THE DEVELOPMENT OFFICE
1992-93 Annual Report
The Development Office continues to work toward an integrated service and support plan that reflects the many facets of the Oriental Institute mission. The past year, however, was marked by departures and new directions. In December 1992 Margaret Sears moved to the University of Virginia. My appointment in April opened opportunities to revisit programs and management with the goal of establishing more effective information and support networks for members and faculty, scholars and other visitors. Implementation of electronic resources-such as computer databases for membership and gift tracking-enabled staff to focus efforts on several key areas: (1) external relations to raise public awareness of the Oriental Institute, its programs and research; (2) direct fundraising for project and program-specific expendable accounts; and (3) long-range strategic planning directed to capital needs and endowment for anticipated growth areas.
External relations were marked by ongoing initiatives to attract and inform new constituencies. Highlights of the year included visits by the Executive Director for the Kraft General Foods Foundation, the Amoco University Executive, and executives from American National Can. We hosted receptions for a variety of groups, including the University Women's Board and the International Women's Association. Internally we continued efforts to improve communication and coordination with the central development staff, including officers for major gifts and for corporate and foundation relations.
The Visiting Committee met twice in 1992-93. The agendas centered on review and discussion of design plans for the climate control and renovation project. In addition, individual members came forward with contacts at Chicago-area foundations that resulted in major grants. We thank the Visiting Committee for their critical support.
Direct fundraising efforts proved particularly successful despite an increasingly competitive and constrained climate for higher education and cultural causes. The Oriental Institute raised $1,169,893 in 1992-93, a record amount. This gift total was nearly double that of the prior year. Among notable gifts were grants from the Polk Brothers Foundation and the Elizabeth Morse Charitable Trust supporting Oriental Institute Museum education outreach; a Getty Trust grant supporting publications of the Epigraphic Survey at Chicago House; and support from the Women's Board for the Oriental Institute computer laboratory. In particular we wish to thank the many individuals who supported a variety of projects and the corporations and foundations that made matching gifts, among them the Amoco Foundation, Amsted Industries, AT&T Foundation, Illinois Bell Telephone Company, Northern Trust Company Charitable Trust, Honeywell Foundation, Knight-Ridder Inc., and the John D. and Catherine T. MacArthur Foundation.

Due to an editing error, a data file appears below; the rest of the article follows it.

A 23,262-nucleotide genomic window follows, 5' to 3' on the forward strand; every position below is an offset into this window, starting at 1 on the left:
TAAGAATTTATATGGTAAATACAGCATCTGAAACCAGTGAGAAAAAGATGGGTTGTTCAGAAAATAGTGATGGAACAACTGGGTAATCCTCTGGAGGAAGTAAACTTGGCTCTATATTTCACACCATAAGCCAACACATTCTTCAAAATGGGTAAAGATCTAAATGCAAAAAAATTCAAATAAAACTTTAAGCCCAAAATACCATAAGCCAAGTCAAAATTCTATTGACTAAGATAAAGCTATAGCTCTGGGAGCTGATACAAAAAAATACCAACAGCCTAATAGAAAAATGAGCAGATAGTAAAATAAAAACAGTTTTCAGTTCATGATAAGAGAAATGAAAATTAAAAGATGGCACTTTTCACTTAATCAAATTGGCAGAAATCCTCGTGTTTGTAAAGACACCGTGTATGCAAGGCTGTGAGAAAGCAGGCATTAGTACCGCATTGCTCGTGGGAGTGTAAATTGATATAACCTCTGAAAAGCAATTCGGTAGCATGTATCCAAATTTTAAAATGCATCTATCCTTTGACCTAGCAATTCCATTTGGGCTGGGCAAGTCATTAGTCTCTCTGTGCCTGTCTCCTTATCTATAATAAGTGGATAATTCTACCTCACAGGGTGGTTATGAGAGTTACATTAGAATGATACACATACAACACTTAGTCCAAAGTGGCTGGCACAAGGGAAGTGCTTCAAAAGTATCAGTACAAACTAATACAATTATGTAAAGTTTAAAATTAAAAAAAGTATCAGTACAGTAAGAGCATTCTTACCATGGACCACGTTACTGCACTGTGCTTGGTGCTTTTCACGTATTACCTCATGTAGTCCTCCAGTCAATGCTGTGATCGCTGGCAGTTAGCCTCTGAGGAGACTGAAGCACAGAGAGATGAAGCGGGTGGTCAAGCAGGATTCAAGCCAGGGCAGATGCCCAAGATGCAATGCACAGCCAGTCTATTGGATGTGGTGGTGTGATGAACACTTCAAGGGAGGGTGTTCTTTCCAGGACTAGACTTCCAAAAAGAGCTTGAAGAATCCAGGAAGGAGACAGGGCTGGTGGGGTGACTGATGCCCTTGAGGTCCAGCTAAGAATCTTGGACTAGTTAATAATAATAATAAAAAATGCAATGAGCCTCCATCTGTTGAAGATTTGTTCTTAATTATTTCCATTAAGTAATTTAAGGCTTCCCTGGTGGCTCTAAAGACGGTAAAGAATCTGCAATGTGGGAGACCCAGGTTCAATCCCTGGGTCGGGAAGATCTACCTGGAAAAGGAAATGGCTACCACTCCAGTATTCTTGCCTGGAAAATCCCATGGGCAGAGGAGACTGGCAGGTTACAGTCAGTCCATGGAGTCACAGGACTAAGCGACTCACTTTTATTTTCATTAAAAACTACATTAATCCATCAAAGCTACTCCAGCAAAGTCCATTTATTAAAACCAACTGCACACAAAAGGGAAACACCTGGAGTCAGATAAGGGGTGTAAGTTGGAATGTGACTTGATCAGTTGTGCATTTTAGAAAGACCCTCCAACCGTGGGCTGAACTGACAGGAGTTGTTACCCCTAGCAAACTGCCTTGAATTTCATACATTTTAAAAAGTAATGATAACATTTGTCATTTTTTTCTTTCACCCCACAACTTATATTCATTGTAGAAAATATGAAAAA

Long-range planning focused on the climate control and renovation project. The architectural firm of Hammond Beeby and Babka submitted design plans in November 1992. Following approval of those design plans by the University Board of Trustees, the Oriental Institute closed the year-long nucleus fund phase and moved forward with plans for a four-year, $10.1 million public capital campaign to begin in October 1993. During the nonpublic nucleus phase individual gifts and pledges to the climate control and renovation campaign included $75,000 from O. J. Sopranos and Amsted Industries and $500,000 from an anonymous donor. Bequests and bequest intentions recorded an additional $950,000. Those contributions brought the building and renovation project total to $2.4 million for the nucleus phase, 24% of the $10.1 million goal.
The Development Office is committed to balancing short-term funding for annual needs with capital improvement goals and long-term endowment growth. This commitment guides our efforts toward increasing annual gifts, attracting new endowment resources, and financing the climate control and renovation campaign. Central to these efforts are the many donors who so generously assist us with gifts and pledges. We thank each of them. And we acknowledge-and thank-those individuals who have provided volunteer support to the Development Office, among them Charlotte Collier, Cathy Duenas, Terry Friedman, Albert Haas, Janet Helman, Carlotta Maher, Barbara Rollhaus, Joan Rosenberg, and Jim Sopranos. Their interest and efforts helped make 1992-93 a year of accomplishment and growth. Those successes point the way toward reaching our goals for the coming year.